[time-nuts] Features of a Precision Clock?

Bill Hawkins bill at iaxs.net
Sat Oct 7 19:06:41 EDT 2006

Dr Bruce Griffiths said,

"Some generators are kept continuously spinning and
synchronised to the mains but generating little power.
These spinning reserve generators are necessary to
stabilise the grid against load fluctuations, they can
very quickly supply power when required."

I hope you don't mean that the reserve generators supply
power from their rotational inertia. They do, but not
enough to keep the frequency from changing. 

There's another reason for wasting heat. Spinning reserve
is necessary because it takes hours to bring a big turbine
up from a cold start. They have to heat up slowly to avoid
thermal stress in the blades and the big metal bits. The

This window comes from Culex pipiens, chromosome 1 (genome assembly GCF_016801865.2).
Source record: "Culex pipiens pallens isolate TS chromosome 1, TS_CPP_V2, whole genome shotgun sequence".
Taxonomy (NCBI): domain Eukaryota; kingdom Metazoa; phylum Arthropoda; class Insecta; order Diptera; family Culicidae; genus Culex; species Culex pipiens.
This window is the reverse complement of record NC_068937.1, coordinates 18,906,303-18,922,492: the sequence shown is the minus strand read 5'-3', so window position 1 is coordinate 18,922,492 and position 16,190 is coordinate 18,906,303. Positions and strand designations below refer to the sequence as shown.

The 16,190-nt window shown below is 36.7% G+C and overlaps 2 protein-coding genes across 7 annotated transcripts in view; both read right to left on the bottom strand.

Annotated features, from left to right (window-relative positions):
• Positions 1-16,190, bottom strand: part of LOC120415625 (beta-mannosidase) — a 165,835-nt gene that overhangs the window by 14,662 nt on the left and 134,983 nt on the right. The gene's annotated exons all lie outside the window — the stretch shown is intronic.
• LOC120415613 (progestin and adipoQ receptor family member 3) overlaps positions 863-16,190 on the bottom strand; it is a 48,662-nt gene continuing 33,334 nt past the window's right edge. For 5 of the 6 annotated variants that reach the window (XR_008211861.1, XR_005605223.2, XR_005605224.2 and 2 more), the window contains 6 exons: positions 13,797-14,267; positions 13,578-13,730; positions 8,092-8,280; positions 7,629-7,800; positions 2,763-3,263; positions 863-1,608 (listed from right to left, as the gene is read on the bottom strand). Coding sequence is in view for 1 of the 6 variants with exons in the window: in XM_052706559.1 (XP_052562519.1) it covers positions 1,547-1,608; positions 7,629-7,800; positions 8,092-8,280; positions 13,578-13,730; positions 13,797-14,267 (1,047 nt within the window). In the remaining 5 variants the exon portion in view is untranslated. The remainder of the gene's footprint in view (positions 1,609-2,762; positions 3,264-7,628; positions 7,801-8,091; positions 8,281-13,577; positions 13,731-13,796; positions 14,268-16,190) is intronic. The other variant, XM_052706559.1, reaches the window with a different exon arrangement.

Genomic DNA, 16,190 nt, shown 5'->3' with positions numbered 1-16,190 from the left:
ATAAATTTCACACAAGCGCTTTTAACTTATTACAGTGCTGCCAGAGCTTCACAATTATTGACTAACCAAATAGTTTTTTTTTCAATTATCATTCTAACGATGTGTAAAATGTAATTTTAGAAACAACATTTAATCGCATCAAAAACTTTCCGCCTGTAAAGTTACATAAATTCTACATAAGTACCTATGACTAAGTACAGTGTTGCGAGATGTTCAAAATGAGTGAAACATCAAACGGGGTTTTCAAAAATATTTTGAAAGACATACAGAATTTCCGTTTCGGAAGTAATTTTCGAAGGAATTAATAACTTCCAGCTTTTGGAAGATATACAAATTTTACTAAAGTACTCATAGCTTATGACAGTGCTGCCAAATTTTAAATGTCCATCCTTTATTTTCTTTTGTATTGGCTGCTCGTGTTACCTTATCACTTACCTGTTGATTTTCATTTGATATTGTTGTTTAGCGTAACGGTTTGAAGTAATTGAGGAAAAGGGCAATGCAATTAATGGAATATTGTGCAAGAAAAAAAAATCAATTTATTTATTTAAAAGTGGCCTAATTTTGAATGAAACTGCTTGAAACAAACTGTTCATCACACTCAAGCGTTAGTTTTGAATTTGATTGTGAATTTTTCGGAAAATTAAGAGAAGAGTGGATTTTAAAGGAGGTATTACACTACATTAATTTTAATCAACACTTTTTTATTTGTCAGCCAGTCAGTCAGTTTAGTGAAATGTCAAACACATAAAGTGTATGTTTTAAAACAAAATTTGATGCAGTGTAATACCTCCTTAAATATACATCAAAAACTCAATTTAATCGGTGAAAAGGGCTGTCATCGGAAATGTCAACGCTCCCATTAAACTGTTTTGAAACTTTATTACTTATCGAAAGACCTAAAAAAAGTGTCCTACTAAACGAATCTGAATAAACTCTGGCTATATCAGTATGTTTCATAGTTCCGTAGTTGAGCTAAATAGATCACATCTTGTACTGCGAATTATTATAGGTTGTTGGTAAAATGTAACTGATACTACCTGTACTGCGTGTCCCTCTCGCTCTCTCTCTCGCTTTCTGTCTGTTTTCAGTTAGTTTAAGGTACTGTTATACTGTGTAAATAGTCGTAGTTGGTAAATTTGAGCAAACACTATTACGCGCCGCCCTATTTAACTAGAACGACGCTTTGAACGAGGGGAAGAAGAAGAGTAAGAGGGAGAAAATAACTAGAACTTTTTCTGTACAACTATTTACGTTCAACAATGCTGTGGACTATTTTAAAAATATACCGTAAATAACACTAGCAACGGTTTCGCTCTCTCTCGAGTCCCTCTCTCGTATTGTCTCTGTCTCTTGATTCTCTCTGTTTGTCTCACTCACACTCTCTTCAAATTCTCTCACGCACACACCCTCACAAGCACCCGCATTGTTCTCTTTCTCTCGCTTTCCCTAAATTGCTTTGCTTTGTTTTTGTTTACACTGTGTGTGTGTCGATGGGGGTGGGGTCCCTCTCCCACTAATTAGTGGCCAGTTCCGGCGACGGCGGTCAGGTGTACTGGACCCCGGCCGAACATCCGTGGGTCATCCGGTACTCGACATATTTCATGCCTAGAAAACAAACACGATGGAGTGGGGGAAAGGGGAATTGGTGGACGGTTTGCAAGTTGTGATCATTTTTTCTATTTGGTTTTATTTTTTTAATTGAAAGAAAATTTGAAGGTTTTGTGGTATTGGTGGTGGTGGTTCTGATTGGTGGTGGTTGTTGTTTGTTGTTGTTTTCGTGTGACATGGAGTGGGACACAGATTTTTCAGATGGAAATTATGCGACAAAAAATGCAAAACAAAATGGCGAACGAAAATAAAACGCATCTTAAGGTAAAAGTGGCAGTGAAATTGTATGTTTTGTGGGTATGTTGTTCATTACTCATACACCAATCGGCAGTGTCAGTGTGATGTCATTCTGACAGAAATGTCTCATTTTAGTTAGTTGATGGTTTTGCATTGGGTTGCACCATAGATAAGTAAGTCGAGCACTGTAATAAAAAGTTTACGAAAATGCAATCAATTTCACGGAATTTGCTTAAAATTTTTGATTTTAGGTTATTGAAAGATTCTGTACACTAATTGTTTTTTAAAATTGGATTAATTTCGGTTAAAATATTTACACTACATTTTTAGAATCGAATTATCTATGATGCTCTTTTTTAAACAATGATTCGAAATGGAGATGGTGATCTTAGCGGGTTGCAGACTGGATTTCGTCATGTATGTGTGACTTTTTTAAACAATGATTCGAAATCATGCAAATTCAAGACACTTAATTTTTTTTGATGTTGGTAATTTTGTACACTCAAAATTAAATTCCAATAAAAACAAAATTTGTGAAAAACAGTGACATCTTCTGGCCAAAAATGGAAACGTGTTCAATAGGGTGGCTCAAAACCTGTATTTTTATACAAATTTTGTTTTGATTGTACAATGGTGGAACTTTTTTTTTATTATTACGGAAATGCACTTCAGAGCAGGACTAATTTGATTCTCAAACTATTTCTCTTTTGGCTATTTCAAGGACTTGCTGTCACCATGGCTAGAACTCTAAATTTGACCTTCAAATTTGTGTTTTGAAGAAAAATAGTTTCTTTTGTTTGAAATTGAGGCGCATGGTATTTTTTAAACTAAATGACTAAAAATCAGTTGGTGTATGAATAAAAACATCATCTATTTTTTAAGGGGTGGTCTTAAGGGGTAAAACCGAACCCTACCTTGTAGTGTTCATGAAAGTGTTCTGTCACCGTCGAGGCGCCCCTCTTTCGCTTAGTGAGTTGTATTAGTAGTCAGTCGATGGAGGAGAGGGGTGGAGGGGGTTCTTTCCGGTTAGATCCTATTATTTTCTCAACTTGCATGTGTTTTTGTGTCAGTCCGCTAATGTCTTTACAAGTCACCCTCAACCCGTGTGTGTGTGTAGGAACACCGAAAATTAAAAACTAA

boiler also has to be hot, but even so it can't change
quickly. "Quickly" means minutes, not milliseconds.

Think of the incredible amount of energy stored in many
rotating generators linked by the synchronous network. If
the load suddenly increased 10% then the rotational energy
removed from the generators would supply the increased demand
at the cost of slowing down. Then turbine governors open
steam valves, causing the boiler pressure to drop, causing
more fuel and water to be added to the boiler. The network
gradually comes back up to speed until the turbine governors
are satisfied, which is not exactly 50/60 cycles.

In fact, this group is liable to lose interest (if any) in
power line frequency when it becomes clear that the system
has no natural frequency. It is not an oscillator whose
frequency is determined by physical properties, like a
piezoelectric crystal or a cloud of atoms. What you are
seeing in the power line frequency is a marvel of coordinated
control systems barely restraining enormous energies.

Since I'm in the control business, I think that's neat. YMMV.

Bill Hawkins

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